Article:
Hedge funds are borrowing more to buy equities just as loans by New York Stock Exchange brokers reach the highest in four years, signs of increasing confidence after professional investors trailed the market since 2008.
Leverage among managers who speculate on rising and falling shares climbed to the highest level to start any year since at least 2004, according to data compiled by Morgan Stanley. Margin debt at NYSE firms rose in November to the most since February 2008, data from NYSE Euronext show.
The rising use of borrowed money shows that everyone from the biggest firms to individuals is willing to take more risks after missing the rewards of the bull market that began in 2009. While leverage means bigger losses should stocks decline, investors are betting that record earnings and valuations 9.8 percent below the six-decade average will help push the Standard & Poor’s 500 Index toward the record it set in October 2007.
“The first step of increasing risk is just going long, the second part of that is levering up in order to go longer,” James Dunigan, who helps oversee $112 billion as chief investment officer in Philadelphia for PNC Wealth Management, said in a Jan. 8 telephone interview. “Leverage increasing in the hedge-fund area suggests they’re now getting on board.”
The S&P 500 rose 0.4 percent to 1,472.05 last week on better-than-projected reports from Alcoa Inc. to Mosaic Co. The index is about 6 percent away from the all-time high reached in October 2007 and has already gained 3.2 percent in 2013, led by Celgene Corp. It fell less than 0.1 percent to 1,471.55 at 9:37 a.m. New York time today.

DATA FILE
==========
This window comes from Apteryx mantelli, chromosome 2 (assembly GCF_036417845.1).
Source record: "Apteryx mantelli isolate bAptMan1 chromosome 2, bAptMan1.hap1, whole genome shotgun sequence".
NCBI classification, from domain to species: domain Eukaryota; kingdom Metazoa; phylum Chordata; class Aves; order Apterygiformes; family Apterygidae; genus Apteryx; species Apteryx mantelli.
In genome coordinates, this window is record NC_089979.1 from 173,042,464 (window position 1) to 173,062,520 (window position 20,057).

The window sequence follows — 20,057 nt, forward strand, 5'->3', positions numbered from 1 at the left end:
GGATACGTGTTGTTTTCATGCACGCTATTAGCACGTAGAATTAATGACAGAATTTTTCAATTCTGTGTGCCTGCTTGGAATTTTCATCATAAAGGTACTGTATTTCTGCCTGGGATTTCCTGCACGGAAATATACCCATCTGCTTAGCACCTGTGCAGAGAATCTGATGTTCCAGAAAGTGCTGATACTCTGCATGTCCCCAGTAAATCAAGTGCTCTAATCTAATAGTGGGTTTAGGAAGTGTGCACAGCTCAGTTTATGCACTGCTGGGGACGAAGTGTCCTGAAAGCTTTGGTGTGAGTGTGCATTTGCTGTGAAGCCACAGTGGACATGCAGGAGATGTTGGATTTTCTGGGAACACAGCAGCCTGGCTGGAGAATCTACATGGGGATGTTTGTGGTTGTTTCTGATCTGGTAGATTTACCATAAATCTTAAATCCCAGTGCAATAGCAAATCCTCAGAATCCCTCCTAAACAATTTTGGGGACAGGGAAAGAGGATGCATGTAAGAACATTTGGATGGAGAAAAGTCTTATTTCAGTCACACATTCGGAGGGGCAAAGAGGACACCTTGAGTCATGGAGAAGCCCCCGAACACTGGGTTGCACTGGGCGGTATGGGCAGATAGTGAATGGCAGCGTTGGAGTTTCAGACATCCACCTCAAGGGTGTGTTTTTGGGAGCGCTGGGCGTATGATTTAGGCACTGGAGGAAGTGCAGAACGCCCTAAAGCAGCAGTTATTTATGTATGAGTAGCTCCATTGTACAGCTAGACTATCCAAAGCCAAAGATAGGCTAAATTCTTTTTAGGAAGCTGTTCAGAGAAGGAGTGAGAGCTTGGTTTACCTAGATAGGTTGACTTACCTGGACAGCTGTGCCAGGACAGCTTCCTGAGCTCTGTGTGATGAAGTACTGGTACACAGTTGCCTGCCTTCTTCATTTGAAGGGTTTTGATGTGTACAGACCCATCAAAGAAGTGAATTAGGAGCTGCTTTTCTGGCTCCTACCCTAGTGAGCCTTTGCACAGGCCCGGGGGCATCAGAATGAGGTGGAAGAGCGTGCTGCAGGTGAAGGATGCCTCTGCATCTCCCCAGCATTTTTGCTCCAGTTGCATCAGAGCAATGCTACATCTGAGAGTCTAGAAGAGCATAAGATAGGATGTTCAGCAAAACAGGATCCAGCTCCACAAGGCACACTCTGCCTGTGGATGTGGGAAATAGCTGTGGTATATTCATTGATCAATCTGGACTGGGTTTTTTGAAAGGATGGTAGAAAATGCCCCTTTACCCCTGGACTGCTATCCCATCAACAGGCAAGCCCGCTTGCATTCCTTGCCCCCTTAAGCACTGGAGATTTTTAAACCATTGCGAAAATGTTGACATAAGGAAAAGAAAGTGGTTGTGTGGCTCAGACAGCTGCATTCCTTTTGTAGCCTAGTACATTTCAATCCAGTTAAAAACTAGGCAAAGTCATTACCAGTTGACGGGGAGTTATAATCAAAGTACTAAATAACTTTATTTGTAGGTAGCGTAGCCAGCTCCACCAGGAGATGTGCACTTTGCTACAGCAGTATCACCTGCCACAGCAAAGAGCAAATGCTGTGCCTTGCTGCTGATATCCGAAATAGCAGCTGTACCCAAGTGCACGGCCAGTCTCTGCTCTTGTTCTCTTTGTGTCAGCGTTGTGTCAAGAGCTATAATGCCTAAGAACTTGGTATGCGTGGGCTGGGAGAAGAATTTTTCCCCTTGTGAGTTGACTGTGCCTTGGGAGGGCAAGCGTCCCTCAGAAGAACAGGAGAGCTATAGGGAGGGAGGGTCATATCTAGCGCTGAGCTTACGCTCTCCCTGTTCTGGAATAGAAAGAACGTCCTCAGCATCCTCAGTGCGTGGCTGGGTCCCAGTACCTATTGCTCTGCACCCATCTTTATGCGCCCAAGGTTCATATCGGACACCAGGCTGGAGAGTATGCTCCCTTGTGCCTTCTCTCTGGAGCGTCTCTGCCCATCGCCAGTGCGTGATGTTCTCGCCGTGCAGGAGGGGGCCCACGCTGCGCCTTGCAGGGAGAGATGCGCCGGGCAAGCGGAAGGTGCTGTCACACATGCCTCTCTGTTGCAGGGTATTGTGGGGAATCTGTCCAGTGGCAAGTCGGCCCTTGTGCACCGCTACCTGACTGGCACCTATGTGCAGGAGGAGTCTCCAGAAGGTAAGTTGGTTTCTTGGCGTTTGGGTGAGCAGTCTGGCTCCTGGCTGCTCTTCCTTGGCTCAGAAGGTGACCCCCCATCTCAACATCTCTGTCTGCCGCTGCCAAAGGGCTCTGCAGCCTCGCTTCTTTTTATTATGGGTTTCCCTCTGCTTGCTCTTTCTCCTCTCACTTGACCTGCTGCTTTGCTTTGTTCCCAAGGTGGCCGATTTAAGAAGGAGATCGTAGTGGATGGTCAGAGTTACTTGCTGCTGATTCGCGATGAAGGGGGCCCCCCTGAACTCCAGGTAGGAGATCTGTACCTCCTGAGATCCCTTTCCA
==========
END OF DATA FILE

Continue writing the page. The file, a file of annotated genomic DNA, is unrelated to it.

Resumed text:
Gross leverage, a measure of hedge fund borrowing that shows how much their holdings exceed the cash invested by clients, was 153 percent in the week ended Jan. 4, up from an average of 152 percent in 2012 and 143 percent a year ago, according to data from New York-based Morgan Stanley. The level has averaged 143 percent since 2005, the data show.
Managers are borrowing more amid a 15 percent rally in the S&P 500 since June, a gain that was mostly missed by professional investors who speculated shares would fall, according to data from Hedge Fund Research Inc. and International Strategy & Investment Group.
Borrowing increased as President Barack Obama and Republican lawmakers reached an agreement averting more than $600 billion in automatic tax increases and spending cuts.